Summary List Placement
Senate Republicans rolled out an $568 billion infrastructure plan on Thursday, kicking off Congressional negotiations on one of President Joe Biden’s biggest legislative priorities.
It was introduced by Sens. Shelley Moore Capito of West Virginia; Roger Wicker of Mississippi; Pat Toomey of Pennsylvania; John Barrasso of Wyoming; and Mike Crapo of Idaho. The amount is lower than the $600 billion range that Capito suggested last week.
“This is the serious, most robust plan we’ve put forward as Republicans,” Capitol said at a press conference on Thursday. “We see this as an offer that’s on the table.”
The plan allocates just over half of its cost to physical infrastructure such as roads and highways, breaking up spending over a five-year period. Here’s a breakdown of the GOP plan:
- $299 billion for roads and bridges. $65 billion for broadband. $61 billion for public transit systems. $44 billion for airports. $35 billion for drinking water and wastewater. $20 billion for rail. $17 billion for ports and waterways. $14 billion for water storage. $13 billion for road safety.
It outlined sources of revenue such as “user-fees,” charges meant to shift the burden of upgrading parts of the country away from large firms and onto the people using the services. Republicans also dismissed a corporate tax hike, reflecting their staunch opposition to rolling back former President Donald Trump’s signature tax law.
The path ahead for the Republican proposal is unclear, though a legislative breakthrough doesn’t appear likely in the short term. Democrats are likely to reject it as too meager.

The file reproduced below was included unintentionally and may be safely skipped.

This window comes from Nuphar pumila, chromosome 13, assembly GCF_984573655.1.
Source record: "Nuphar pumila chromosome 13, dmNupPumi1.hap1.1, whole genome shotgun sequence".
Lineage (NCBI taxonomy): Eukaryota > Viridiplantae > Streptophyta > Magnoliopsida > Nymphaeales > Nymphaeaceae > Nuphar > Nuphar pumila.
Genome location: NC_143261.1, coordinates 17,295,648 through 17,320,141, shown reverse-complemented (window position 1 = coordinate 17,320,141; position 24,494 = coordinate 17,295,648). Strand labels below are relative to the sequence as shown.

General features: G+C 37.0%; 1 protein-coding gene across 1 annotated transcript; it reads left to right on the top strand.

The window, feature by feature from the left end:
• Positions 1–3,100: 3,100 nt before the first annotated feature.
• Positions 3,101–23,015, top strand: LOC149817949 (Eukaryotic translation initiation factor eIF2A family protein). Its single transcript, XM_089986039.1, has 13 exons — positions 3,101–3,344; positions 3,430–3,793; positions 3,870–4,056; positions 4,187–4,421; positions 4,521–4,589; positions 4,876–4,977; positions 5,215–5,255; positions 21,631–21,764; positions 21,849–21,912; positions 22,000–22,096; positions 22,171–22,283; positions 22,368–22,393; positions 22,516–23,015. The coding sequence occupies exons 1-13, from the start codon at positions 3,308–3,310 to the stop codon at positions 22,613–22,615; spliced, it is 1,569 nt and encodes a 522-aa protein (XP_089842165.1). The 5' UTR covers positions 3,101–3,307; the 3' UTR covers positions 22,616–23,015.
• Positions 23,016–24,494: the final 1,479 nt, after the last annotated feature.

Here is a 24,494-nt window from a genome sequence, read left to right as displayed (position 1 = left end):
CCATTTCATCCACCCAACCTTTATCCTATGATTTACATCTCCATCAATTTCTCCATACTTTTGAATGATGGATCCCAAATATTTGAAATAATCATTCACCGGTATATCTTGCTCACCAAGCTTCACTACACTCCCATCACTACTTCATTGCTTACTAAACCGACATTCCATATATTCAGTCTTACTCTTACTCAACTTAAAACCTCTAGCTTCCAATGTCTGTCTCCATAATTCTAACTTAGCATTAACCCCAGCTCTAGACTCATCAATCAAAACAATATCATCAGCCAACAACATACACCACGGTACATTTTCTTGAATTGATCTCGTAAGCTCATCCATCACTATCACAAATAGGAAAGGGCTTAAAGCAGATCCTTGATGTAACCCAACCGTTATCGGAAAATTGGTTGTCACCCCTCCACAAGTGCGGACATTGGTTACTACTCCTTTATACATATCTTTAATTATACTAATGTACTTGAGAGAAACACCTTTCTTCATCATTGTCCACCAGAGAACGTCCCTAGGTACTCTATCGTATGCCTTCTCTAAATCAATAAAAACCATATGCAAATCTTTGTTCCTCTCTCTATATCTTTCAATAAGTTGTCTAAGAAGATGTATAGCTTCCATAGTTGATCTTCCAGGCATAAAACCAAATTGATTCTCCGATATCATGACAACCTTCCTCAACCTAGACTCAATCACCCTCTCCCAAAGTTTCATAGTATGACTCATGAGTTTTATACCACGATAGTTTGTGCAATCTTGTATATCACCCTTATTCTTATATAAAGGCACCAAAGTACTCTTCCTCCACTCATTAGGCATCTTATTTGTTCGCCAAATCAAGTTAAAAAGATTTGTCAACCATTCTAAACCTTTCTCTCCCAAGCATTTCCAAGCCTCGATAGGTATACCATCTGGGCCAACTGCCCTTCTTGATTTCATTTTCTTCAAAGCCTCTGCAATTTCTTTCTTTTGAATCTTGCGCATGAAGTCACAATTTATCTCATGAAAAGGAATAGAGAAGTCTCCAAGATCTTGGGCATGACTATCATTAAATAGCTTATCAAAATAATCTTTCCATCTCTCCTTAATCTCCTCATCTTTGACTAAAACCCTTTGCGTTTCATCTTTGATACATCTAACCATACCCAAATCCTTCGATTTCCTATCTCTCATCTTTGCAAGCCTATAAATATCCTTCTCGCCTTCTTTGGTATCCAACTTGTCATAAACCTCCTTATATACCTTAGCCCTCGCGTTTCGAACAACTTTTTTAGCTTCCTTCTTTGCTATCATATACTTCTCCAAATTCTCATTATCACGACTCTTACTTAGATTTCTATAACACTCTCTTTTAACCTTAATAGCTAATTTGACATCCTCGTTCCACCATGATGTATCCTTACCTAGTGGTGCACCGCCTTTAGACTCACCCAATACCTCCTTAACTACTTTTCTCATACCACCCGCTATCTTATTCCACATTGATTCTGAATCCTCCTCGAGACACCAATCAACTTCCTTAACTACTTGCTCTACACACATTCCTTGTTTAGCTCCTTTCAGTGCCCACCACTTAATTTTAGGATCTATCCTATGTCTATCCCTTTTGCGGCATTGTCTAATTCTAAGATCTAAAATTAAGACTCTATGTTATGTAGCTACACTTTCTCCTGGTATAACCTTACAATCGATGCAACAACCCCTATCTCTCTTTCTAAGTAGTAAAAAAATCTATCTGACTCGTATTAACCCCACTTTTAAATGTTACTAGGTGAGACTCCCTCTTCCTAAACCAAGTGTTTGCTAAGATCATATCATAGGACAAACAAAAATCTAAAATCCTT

The White House said this week it’s opposed to user-fees, viewing them as a violation of Biden’s campaign promise to not raise taxes for people earning below $400,000. Other key Senate Democrats such as Joe Manchin of West Virginia have also said they are opposed.
The Republican framework is only about a quarter of the $2.3 billion infrastructure and jobs plan Biden unveiled late last month. That expansive plan included funds for roads and bridges, clean-energy incentives, in-home elder care, broadband, and affordable housing, among other areas.
The Biden plan would be paid for with a corporate tax increase from 21% to 28%, a partial repeal of Trump’s tax law enacted in 2017. Another economic proposal directed at families is expected later this month, with tax hikes on wealthy people.
Republicans are lining up against the Biden public-works plan, particularly the corporate tax increase. The GOP has assailed it as a “slush-fund” and a “Trojan horse” for Democratic priorities.
Democrats argue they want to ramp up spending to alleviate economic inequality and speed up the country’s recovery from the pandemic.
This story will be updated.
NOW WATCH: Epidemiologists debunk 13 coronavirus myths